Identify the organism that made this pattern

Here’s a new tweet that Matthew sent, showing a pattern found underwater by ROV SuBastian dive #96 (dive #97 starts at 11 a.m. Chicago time, and you can watch it here).  These dives are sponsored by the Schmidt Ocean Institute, and are currently investigating hydrothermal vents around Tonga in the Pacific.

Your job: Guess what kind of organism made that pattern. It’s not a human creation, but a genuine trace left by living organisms. What is it? I’ll put up the answer at noon Chicago time. Paleodictyon trace fossils are of unknown origin, but we’re pretty sure what made this one. You’ll find out in two hours.

Today’s dive looks cool, and here’s the info:

This is the twelfth ROV dive of the Underwater Fire expedition. This dive will visit the known hydrothermal vent field at Mata Fitu volcano, one of the North Mata group of volcanoes. This is the second dive of this expedition at Mata Fitu, but first visit to the hydrothermal vent field.The dive will start downslope of the area of known venting and will traverse back-and-forth upslope to establish the aerial extent of venting. The dive will be a mix of geo-transects to visually explore the area, sample lavas and sediments, and will also do chemical and biological sampling at the hydrothermal vents.

Watch it here in about an hour:


  1. Posted December 8, 2017 at 10:08 am | Permalink

    That is pretty amazing. And pretty amazing too that they noticed it!

    No idea on the critter. Looking forward to finding out.

  2. Elizabeth Belyavin
    Posted December 8, 2017 at 10:13 am | Permalink

    I may be just revealing that my roots are not in zoology, but rather in Botany! So,sheepishly, I suggest a Sea Urchin .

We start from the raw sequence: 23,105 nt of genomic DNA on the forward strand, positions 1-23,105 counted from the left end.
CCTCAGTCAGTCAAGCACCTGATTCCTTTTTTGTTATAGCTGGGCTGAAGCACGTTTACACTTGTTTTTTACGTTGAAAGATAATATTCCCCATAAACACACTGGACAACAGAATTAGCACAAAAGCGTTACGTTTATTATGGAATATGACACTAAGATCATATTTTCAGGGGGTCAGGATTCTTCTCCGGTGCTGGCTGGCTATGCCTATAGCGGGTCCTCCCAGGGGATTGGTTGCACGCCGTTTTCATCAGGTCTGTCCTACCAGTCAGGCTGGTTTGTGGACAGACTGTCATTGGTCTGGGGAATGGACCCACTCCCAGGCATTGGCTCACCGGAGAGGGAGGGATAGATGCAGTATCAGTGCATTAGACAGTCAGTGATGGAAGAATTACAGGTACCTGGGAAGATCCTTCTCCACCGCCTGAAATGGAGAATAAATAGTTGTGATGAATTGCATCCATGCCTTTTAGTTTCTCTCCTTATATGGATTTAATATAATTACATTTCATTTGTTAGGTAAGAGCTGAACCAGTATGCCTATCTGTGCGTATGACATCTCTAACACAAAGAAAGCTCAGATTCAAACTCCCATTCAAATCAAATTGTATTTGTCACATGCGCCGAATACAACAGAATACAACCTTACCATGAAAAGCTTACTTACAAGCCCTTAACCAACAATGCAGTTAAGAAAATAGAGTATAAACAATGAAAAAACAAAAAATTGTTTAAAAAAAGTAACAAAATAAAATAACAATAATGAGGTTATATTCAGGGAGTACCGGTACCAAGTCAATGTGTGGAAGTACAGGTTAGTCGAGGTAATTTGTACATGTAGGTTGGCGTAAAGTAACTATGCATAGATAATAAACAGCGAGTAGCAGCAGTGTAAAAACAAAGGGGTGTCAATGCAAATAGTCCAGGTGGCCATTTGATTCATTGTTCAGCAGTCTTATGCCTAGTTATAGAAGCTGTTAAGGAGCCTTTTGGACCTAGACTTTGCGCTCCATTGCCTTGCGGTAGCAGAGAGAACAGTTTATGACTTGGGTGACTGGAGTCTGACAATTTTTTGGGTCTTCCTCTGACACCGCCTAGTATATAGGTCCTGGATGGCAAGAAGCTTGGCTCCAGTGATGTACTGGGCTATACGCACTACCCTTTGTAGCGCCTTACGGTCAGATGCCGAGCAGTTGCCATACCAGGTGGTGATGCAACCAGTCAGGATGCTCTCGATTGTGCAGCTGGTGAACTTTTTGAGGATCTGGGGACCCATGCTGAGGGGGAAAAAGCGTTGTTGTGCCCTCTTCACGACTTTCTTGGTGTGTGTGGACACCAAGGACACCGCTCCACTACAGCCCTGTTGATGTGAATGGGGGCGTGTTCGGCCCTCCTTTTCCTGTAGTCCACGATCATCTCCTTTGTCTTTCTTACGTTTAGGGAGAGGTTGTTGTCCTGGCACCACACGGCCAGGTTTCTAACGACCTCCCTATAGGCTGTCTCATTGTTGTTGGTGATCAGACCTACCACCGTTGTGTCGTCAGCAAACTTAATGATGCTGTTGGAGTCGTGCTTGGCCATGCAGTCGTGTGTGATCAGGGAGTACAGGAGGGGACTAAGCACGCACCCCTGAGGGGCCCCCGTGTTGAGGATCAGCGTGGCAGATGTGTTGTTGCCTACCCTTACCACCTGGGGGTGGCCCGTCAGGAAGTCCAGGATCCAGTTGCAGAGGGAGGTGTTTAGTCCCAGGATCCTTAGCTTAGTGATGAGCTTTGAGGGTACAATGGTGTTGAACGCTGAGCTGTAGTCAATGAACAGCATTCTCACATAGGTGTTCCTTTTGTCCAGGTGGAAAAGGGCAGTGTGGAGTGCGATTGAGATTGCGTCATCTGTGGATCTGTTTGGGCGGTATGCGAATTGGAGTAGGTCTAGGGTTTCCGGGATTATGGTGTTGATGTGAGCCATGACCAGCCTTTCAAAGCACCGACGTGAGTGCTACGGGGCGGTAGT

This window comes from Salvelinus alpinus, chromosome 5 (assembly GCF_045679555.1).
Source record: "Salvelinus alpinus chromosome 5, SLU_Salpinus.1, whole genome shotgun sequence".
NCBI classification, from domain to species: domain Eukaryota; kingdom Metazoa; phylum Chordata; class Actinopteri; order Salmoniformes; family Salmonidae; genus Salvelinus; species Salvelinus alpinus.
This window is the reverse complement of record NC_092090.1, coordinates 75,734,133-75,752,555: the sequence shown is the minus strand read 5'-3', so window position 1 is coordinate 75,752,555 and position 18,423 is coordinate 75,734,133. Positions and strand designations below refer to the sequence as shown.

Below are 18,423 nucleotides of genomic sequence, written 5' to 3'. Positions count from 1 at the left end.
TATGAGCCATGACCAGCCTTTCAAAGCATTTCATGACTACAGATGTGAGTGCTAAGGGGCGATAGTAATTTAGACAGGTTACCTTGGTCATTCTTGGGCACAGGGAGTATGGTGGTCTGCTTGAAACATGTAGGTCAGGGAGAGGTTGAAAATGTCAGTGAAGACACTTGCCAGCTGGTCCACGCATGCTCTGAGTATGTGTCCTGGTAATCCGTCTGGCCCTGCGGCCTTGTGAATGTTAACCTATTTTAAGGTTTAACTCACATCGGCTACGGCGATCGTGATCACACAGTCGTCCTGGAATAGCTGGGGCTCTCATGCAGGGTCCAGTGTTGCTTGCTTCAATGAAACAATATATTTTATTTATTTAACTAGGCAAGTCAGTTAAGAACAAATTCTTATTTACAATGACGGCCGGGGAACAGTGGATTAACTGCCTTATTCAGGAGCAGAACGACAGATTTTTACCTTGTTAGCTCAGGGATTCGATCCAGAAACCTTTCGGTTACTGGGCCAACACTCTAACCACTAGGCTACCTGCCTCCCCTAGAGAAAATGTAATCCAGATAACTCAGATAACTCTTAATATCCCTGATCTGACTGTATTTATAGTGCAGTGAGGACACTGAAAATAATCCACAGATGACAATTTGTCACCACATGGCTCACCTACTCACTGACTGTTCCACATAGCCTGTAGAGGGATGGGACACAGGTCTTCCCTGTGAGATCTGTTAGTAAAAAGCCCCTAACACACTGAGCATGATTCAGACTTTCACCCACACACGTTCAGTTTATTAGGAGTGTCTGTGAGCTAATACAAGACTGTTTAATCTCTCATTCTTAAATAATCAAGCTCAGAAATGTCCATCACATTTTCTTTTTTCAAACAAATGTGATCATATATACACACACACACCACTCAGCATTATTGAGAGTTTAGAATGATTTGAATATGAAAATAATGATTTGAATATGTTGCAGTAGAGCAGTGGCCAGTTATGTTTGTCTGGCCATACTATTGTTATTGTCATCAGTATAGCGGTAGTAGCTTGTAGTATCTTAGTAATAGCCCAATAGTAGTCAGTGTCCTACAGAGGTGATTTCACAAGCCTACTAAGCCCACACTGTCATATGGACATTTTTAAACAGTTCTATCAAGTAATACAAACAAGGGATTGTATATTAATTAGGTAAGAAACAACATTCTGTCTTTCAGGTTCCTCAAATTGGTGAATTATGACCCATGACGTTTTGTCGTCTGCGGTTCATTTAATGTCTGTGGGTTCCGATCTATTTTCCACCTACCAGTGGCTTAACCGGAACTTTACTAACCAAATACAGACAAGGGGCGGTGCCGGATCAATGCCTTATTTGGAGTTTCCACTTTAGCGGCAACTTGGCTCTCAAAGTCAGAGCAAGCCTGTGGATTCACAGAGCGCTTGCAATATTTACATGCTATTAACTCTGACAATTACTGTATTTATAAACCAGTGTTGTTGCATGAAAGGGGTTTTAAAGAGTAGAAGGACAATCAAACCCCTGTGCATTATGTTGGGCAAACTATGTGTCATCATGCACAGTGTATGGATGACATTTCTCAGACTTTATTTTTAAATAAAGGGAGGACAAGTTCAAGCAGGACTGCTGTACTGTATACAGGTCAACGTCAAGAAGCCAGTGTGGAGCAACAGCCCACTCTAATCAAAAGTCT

3. Janet
    Posted December 8, 2017 at 10:14 am | Permalink


  4. Michael Fisher
    Posted December 8, 2017 at 10:23 am | Permalink

    It’s the weaver worm Antimacassar teadoilyans

  5. Posted December 8, 2017 at 10:35 am | Permalink

    Underwater Woodpecker?

    Seriously though, I’d guess the patterns are the remains of a sessile organism like a coral or tube worm.

    Posted December 8, 2017 at 10:42 am | Permalink

    Obvious. Mermaids

  7. darrelle
    Posted December 8, 2017 at 10:47 am | Permalink

    Okay, time to ‘fess up before this get out of hand. I did it.

  8. busterggi
    Posted December 8, 2017 at 11:06 am | Permalink

    Paleodictyon trace fossils – hmmm, hexagonal…marine bees?

    just kidding, I’ve no idea.

  9. Joseph O'Sullivan
    Posted December 8, 2017 at 11:10 am | Permalink

    It reminds me of a Chinese checker board. I didn’nt know marine organisms played it. I always thought they prefered backgammon.

    • infiniteimprobabilit
      Posted December 8, 2017 at 3:51 pm | Permalink


      Damn. Beat me to it. Intelligent worms playing checkers.


  10. Liz
    Posted December 8, 2017 at 11:13 am | Permalink

    An osteostracan. benneviaspidida hoelaspis

    • Liz
      Posted December 8, 2017 at 11:38 am | Permalink

      I don’t think this is right actually. It’s too late. I’m changing my guess to an Anomalocaris. Final answer.

  11. Christopher
    Posted December 8, 2017 at 11:56 am | Permalink

    My immediate impression was perhaps a bryozoan of some sort, it I am quite honestly pulling that out of my nether regions, especially since I realized that Bryozoa, being filter feeders, prefer good water currents and it doesn’t at first glance look like the sediment is very disturbed in the photo. So, it’s a definite hellifiknow.

%d bloggers like this: